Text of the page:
Tunnels would be dug toward the Russian lines. On the day of the attack, the lance operators would pop out of the ground in front of the Russian positions and open fire.


These devices produced massively long flames and gigantic clouds of smoke. While they sprayed the Russian fortresses, twelve “flame shock troops” would race forward in the spaces between the twenty-four tongues of flame. Each flame shock troop was comprised of twelve portable-flamethrower squads, one hand-grenade squad, and five infantry squads.

A portable flamethrower was operated by four men.


The infantrymen who accompanied the flamethrower pioneers were armed with heavy machine guns stripped of their bases.


And light machine guns.


And Mexican semiautomatic rifles.


And long-barreled German automatic pistols fitted with rifle stocks so they could be used as carbines.


The hand-grenade throwers carried their weapons in two bags slung across their chests.


When the attack began, each flame shock troop would advance in a single file to present the smallest possible target. Once inside the Russian trenches, they would destroy everything with their automatic weapons, hand grenades, and flamethrowers. A total of 240 flamethrowers would be used, a record that still stands a century later.

Behind each flame shock troop came two portable flamethrower squads and one infantry shock troop. Bringing up the rear were six battalions of regular infantry advancing in four waves.

The Germans rehearsed the attack for a month. First they built a full-scale replica of the Russian positions using wood, and then they practiced taking it, over and over and over. They covered the model fortresses with enormous green-and-brown tarpaulins to hide them from Russian observation aircraft.

I was lucky enough to find photos of a Skrobowa rehearsal taken by a highly illegal private camera. The German soldier who snapped these pictures would’ve been in extremely hot water if he’d been caught.




At 6:00 a.m. on November 9, 1916, the Germans began a barrage on the Russian positions with heavy artillery and mortars, completely destroying the vast field of barbed wire over a period of four hours. The twenty-four large flamethrowers were turned on at 10:00 a.m. This is what the Russians saw, multiplied by twenty-four.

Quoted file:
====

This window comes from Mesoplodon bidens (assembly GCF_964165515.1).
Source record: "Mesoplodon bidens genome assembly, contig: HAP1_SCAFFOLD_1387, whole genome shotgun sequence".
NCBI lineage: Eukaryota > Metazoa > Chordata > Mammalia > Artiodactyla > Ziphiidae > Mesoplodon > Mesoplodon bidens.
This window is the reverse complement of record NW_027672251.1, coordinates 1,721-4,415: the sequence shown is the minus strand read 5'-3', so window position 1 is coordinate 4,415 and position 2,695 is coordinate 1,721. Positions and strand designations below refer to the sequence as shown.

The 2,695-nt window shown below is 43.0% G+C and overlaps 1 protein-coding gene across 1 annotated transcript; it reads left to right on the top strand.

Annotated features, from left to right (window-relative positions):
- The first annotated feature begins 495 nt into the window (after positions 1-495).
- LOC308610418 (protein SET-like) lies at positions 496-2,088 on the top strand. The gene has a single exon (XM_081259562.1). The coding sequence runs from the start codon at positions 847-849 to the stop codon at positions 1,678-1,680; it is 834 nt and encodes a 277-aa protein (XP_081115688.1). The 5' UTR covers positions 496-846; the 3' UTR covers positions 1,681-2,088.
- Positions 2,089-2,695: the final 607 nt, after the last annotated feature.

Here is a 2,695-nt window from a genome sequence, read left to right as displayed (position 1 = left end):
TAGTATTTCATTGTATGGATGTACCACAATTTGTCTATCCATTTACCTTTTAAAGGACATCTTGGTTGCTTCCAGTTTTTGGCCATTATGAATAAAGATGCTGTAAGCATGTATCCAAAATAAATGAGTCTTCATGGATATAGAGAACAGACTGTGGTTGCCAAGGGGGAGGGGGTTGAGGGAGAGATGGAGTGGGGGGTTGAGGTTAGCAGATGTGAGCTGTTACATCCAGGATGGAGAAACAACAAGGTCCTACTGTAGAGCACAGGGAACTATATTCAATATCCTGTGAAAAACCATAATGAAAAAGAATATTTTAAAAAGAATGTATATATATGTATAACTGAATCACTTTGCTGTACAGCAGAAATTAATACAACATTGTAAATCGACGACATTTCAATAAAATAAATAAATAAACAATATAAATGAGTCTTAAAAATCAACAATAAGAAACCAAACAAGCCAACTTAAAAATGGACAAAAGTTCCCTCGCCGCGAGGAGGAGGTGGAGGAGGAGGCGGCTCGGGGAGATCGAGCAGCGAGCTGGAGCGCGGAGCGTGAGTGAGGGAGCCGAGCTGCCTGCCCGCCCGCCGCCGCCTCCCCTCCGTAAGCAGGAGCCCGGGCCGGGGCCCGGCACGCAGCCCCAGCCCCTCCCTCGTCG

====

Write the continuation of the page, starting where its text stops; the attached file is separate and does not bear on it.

The twelve flame shock troops ran as fast as they could across 550 yards (500 meters) of open ground. When they hit the Russian lines, it was like this.




Everyone who didn’t have a flamethrower was throwing hand grenades or firing automatic weapons. The infantrymen covered the flamethrower pioneers, who sprinted to the concrete fortresses and sprayed burning oil into the firing slits.

Overhead, airborne intelligence officers in aircraft with two-way radios spoke to Major Reddemann back at headquarters. He had a large map with markers indicating the progress of the assault. The men on the ground laid out cloth sheets to identify themselves to the aircraft, and the intelligence officers dropped fresh orders to them in weighted message streamers.

Since the Russians had never seen flamethrowers, they panicked. The entire position—which had defeated seven major infantry assaults over three months—surrendered within an hour. About 3400 Russian prisoners were taken. Of the 800 German flamethrower pioneers who took part in the operation, sixteen were killed.

Bernhard Reddemann was given an impossible task. To carry it out, he devised tactics that are still used a century later. Paradoxically, the extreme violence of the assault saved thousands of lives on both sides.

And that’s exactly what’ll happen when Israel attacks Iran.

Platoon Lieutenant Jünger, commanded by…Lieutenant Jünger. A Jew.